To the Editor:
In the words of a recent and very memorable mayor, the good citizens of Raymond need to “get a grip” about the apparent shutdown of JK Forest Products (JKFP). It is abundantly clear, and will become even more so as time goes by, that this closure resulted much more from mismanagement practices and current market conditions relating to log supply/wood chip demand than any citizen complaints about excessive operation noise.
Recent inquiries to the Washington Department of Ecology revealed no significant non-compliance issues regarding shoreline and stormwater management at the JKFP site, and no fines have been, or are at this point expected to be, issued by either Ecology or EPA. So this closure cannot be “blamed” on the over zealousness of environmental regulatory agencies, as is usually offered up in situations such as this.
The excessive noise issue from the JKFP operations was very real, contrary to what many letter writers have implied; and it was ridiculous for folks not living in the immediate vicinity to offer up opinions, especially that the affected homeowners should just move away. I don’t care how many times it is said, “There has always been a mill there.” There has never ever been a log-chipper the size and power of the one, which had operated there (or any where previously in the Raymond vicinity) since this past summer.
A few years back a number of Raymond residents complained vociferously about odors emanating from the fish fertilizer plant at the port dock, including a former city council member who called me at my job in Olympia wanting to know how to “shut these guys down”, as the smell was making it almost impossible for them to enjoy living in their own homes and was ruining their property values. No one called them “wusses” or told them if they didn’t like it, just move!
Likewise, more recently there were excessive odor problems from a trial fish waste composting operation out in the Willapa area, resulting in dozens of affected residents demanding that the county commissioners “shut those guys down”, as it was no longer possible for them to enjoy living in their homes due to the horrible smells, with property values also likely plummeting. No one called them “wusses” or told them if they didn’t like it, just move!
As for Greg Patillo’s “two-bits worth”, I wouldn’t give him two cents! His last paragraph tells the whole story. He has a vested financial interest in having JKFP stay here and operating. He got his story mixed up a bit though; It is folks like him who rode into town decades ago, buying up huge tracts of land on the cheap, re-planting and letting Mother Nature do the work for him, and now he wants to reap the profits. I don’t necessarily begrudge him for that. But it seems he has been busy ever since he got here writing letters telling us “poor ignorant rubes” how to vote on every political and private property rights issue that comes down the pike; insinuating that he knows more than we do.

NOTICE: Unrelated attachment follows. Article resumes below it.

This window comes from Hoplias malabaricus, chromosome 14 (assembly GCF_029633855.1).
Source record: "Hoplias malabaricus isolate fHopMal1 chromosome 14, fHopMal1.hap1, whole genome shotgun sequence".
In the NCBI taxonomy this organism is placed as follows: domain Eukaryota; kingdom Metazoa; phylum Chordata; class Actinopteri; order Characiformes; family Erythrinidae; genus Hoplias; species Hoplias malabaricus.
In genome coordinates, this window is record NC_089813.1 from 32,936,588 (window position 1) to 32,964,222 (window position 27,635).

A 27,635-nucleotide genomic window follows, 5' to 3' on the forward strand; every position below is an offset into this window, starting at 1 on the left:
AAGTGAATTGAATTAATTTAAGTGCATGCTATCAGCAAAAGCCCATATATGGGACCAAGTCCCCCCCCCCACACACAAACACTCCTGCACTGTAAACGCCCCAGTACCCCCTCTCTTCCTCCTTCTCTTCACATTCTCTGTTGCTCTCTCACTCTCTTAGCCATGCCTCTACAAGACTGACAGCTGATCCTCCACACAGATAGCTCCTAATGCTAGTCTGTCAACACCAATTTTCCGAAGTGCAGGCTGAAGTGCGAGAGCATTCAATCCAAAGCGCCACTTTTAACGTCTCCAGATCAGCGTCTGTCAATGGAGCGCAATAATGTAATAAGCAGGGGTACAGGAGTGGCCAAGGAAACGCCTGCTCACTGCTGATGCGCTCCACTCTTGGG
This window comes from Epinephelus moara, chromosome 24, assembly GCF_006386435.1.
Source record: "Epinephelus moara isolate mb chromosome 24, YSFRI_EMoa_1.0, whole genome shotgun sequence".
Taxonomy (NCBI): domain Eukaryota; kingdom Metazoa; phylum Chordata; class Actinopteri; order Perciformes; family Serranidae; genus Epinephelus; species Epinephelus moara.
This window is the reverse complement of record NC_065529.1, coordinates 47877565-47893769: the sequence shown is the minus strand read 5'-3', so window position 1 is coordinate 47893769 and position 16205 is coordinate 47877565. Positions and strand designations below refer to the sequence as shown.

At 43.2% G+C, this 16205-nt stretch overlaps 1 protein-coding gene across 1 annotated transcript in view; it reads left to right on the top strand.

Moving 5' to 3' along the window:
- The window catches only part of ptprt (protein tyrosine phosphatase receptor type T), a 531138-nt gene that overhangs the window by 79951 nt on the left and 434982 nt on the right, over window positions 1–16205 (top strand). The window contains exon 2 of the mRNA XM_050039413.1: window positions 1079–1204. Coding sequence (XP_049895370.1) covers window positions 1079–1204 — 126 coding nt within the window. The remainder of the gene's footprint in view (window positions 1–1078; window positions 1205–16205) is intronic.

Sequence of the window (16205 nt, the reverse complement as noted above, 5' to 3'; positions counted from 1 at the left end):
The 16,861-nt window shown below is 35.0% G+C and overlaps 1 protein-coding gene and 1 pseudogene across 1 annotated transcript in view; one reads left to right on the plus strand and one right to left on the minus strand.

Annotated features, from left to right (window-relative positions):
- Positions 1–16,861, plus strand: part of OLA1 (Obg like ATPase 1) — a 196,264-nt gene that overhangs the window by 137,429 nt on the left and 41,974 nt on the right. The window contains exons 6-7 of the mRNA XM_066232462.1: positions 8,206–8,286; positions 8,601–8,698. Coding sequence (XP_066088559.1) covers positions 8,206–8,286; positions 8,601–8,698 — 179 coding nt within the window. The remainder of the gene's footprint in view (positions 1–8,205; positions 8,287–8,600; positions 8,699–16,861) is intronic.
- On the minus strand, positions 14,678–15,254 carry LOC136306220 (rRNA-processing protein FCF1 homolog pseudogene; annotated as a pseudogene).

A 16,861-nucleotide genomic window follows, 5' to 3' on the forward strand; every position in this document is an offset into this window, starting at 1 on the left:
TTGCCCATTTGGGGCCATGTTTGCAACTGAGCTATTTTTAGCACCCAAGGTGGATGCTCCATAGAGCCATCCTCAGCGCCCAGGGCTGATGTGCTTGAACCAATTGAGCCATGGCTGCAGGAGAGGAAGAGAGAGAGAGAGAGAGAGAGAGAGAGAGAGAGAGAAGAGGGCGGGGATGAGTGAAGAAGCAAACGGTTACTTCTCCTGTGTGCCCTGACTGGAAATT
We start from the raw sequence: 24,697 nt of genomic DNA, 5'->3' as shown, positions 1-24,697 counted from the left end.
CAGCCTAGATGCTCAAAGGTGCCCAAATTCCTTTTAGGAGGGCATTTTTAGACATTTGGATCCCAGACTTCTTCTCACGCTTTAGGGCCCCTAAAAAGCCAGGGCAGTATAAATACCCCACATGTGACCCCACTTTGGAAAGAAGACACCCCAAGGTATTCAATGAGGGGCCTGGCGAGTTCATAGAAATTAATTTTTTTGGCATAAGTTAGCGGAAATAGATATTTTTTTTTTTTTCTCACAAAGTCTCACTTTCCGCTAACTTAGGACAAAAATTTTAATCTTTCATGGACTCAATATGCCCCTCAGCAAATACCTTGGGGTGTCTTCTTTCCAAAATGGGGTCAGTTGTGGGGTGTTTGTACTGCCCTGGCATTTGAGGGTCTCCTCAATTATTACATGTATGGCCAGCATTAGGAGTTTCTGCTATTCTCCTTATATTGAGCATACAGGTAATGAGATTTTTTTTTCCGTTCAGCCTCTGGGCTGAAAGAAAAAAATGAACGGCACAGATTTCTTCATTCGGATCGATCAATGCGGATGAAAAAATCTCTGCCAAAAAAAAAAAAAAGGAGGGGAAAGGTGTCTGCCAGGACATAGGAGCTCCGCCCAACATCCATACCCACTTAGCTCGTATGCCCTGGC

Seems to me, though, he has almost always been on the losing end of things nearly every election. Two different times in recent years Washington voters rejected radical private property rights initiatives that Greg supported, upholding by huge majorities the prevailing legal precept that sure, you can do whatever you want on your own property, as long as it doesn’t violate established zoning/environmental regulations and doesn’t deprive surrounding residents their RIGHT and ABILITY to enjoy their own properties as they see fit. Apparently the “rubes” around Raymond/Pacific County are smarter than he thinks? Maybe it’s time to wise up your Wise Use ideas, Greg?
I fully agree with Mike Whitney that the opportunity presented to our community (JKFP) was “misplaced, mishandled, and now misunderstood,” with no small help from our own city council and some of their staff, along with uninformed citizens offering up nonsense solutions. There have been many lessons coming out of all of this. I have a lot of sympathy for those who lost their jobs, as I went through a 23-month period of unemployment myself when I first moved back to Raymond with my family in the early 1980’s and didn’t qualify for any benefits at that time.
The only testimony to the future of Raymond as we know it lies in how we can – and I mean all of us – learn from the events of these past few years. We need to be honest and civil about the real causes of a shutdown/job loss such as this, and not belittle and slander Raymond residents who are fully justified in seeking redress to blatant violations of their own private property rights. Lastly, we need to move forward in a constructive and progressive manner in fulfilling our needs for sustainable employment opportunities without sacrificing community values for safe and healthy living and learning environments.
Michael J. Spencer